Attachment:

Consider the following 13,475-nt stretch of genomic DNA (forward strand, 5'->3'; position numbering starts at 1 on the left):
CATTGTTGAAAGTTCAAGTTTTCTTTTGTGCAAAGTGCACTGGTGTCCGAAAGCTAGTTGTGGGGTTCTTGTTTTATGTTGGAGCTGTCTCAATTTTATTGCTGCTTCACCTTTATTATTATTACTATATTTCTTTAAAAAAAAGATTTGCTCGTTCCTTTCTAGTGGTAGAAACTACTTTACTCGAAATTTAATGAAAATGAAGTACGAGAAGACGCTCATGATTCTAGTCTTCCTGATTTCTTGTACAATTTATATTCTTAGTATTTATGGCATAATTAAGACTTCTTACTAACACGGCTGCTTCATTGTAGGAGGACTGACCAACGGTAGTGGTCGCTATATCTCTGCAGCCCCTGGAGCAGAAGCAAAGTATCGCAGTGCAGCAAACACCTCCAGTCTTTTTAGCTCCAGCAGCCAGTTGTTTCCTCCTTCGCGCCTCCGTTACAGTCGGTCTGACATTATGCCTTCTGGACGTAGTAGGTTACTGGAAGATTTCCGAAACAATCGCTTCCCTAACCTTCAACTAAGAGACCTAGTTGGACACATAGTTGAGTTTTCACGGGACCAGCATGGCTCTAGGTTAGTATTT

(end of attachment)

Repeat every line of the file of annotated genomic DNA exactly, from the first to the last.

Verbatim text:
Consider the following 13,475-nt stretch of genomic DNA (forward strand, 5'->3'; position numbering starts at 1 on the left):
CATTGTTGAAAGTTCAAGTTTTCTTTTGTGCAAAGTGCACTGGTGTCCGAAAGCTAGTTGTGGGGTTCTTGTTTTATGTTGGAGCTGTCTCAATTTTATTGCTGCTTCACCTTTATTATTATTACTATATTTCTTTAAAAAAAAGATTTGCTCGTTCCTTTCTAGTGGTAGAAACTACTTTACTCGAAATTTAATGAAAATGAAGTACGAGAAGACGCTCATGATTCTAGTCTTCCTGATTTCTTGTACAATTTATATTCTTAGTATTTATGGCATAATTAAGACTTCTTACTAACACGGCTGCTTCATTGTAGGAGGACTGACCAACGGTAGTGGTCGCTATATCTCTGCAGCCCCTGGAGCAGAAGCAAAGTATCGCAGTGCAGCAAACACCTCCAGTCTTTTTAGCTCCAGCAGCCAGTTGTTTCCTCCTTCGCGCCTCCGTTACAGTCGGTCTGACATTATGCCTTCTGGACGTAGTAGGTTACTGGAAGATTTCCGAAACAATCGCTTCCCTAACCTTCAACTAAGAGACCTAGTTGGACACATAGTTGAGTTTTCACGGGACCAGCATGGCTCTAGGTTAGTATTT